smew defined in 1930 yearsmew - Smew;
smew - Forehead, crown, with crest, throat, neck and under parts satin- white; a black patch before and below the eye. and a greenish black triangular patch on the crest; back black, with a crescentic mottled band of the same colour stretching over each side of the shoulders, and another in front of each wing; scapulars white margined with black; lesser wing-coverts white; greater coverts black, with two narrow white bars; wing- and tail-feathers blackish brown; flanks vermiculated with grey; bill, legs, and feet lead-colour. Length, seventeen inches. Female: head reddish brown; collar ash-grey; rest of the plumage much as in the male. In June the male assumes the female plumage, which is retained until the autumn.
The smew, or nun, as it is sometimes called, is usually placed among the irregular visitors to the British Islands, and hardly comes within the scope of this book; but there is reason to believe that it is present every winter, although sometimes in very small numbers, in the seas around our coasts; and it has, therefore, some claim to be described as a British species. Females and immature birds, called red-headed smews by fishermen, are frequently met with on the east coasts of England and Scotland; males in the beautiful mature plumage are very rare, it is supposed because they do not approach the shore, except in very severe weather.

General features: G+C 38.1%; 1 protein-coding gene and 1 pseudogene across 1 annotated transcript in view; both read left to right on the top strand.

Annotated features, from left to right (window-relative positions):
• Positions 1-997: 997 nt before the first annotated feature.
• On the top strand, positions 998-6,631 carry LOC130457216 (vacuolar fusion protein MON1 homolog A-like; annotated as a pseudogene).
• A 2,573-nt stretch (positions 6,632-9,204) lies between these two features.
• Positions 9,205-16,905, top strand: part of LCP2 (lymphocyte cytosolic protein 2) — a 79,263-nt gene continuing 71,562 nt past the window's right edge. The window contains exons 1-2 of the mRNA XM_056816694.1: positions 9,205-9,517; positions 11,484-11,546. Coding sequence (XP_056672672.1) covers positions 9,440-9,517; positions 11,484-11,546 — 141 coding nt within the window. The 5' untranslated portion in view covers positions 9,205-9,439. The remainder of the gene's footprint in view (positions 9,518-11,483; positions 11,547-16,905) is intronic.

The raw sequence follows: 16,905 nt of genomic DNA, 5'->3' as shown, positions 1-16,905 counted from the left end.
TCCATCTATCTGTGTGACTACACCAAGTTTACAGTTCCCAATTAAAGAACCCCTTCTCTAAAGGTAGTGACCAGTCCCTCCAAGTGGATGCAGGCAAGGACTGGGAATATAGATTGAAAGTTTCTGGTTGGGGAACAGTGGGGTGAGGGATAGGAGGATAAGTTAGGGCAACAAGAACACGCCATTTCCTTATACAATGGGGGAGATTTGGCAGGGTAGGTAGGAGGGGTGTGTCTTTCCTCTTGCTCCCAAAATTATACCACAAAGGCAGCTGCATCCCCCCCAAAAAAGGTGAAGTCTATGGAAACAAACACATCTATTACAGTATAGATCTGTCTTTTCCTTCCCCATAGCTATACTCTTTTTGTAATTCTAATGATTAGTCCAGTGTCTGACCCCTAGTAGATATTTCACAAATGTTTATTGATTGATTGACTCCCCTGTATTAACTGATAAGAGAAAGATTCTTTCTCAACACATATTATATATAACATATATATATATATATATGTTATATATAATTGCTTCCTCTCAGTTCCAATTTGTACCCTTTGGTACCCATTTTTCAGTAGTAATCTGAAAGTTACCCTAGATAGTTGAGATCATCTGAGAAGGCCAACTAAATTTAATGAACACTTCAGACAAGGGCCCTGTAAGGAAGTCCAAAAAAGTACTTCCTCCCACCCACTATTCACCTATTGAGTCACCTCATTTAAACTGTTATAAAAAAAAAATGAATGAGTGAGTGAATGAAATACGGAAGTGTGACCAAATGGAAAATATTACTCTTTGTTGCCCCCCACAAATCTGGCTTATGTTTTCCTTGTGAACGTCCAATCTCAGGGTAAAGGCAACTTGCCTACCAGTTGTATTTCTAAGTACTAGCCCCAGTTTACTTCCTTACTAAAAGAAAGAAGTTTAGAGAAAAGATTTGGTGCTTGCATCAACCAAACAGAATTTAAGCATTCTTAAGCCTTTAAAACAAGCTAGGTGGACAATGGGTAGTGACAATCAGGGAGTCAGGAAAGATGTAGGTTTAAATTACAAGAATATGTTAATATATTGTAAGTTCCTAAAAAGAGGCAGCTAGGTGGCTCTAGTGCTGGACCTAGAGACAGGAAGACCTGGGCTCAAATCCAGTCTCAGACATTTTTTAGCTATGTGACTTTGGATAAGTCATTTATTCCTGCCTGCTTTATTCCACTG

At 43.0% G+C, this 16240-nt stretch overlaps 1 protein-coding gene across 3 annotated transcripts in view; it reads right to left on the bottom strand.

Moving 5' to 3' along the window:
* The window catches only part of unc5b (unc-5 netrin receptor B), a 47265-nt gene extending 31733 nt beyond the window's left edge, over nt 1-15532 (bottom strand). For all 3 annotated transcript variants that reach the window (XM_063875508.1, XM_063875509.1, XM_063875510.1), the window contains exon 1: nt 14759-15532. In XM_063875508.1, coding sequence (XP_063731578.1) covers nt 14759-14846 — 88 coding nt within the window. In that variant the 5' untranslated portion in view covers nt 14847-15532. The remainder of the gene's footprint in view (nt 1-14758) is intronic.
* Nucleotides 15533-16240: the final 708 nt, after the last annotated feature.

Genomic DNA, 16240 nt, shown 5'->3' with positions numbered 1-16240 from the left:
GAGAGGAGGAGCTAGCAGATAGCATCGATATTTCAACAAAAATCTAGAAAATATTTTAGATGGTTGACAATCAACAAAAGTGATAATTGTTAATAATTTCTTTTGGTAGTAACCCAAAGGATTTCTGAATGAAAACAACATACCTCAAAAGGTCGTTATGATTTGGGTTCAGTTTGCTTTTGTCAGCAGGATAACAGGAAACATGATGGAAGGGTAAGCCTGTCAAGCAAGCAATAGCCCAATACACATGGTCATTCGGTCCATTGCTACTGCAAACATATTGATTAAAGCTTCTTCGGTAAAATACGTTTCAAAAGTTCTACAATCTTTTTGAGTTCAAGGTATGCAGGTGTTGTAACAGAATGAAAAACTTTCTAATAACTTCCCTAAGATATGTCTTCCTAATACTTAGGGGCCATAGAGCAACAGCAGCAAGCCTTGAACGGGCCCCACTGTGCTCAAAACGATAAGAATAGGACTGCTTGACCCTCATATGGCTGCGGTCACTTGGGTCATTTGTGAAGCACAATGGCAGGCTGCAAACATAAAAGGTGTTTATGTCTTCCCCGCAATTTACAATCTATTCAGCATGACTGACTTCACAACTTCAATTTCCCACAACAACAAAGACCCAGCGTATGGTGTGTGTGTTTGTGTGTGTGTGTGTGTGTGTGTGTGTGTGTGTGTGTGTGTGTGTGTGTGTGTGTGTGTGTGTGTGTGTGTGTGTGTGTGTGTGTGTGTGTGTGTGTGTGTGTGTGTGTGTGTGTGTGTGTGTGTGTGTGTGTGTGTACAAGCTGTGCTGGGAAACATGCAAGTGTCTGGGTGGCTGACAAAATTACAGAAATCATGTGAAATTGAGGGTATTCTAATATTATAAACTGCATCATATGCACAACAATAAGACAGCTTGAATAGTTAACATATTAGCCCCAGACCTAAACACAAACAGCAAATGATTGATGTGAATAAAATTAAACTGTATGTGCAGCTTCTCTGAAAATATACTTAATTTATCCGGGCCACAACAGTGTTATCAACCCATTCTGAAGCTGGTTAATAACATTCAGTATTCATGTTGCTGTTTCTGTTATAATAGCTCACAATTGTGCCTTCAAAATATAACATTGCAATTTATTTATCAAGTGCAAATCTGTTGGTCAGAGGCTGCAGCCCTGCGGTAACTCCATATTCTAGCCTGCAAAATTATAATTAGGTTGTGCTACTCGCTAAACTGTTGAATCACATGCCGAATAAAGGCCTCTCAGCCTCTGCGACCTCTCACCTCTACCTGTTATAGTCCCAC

In its breeding habits the smew resembles the goosander, laying its eggs in the trunk of a hollow tree. Finnish Lapland is said to be the western limits of its breeding range.
near smew in Knolik
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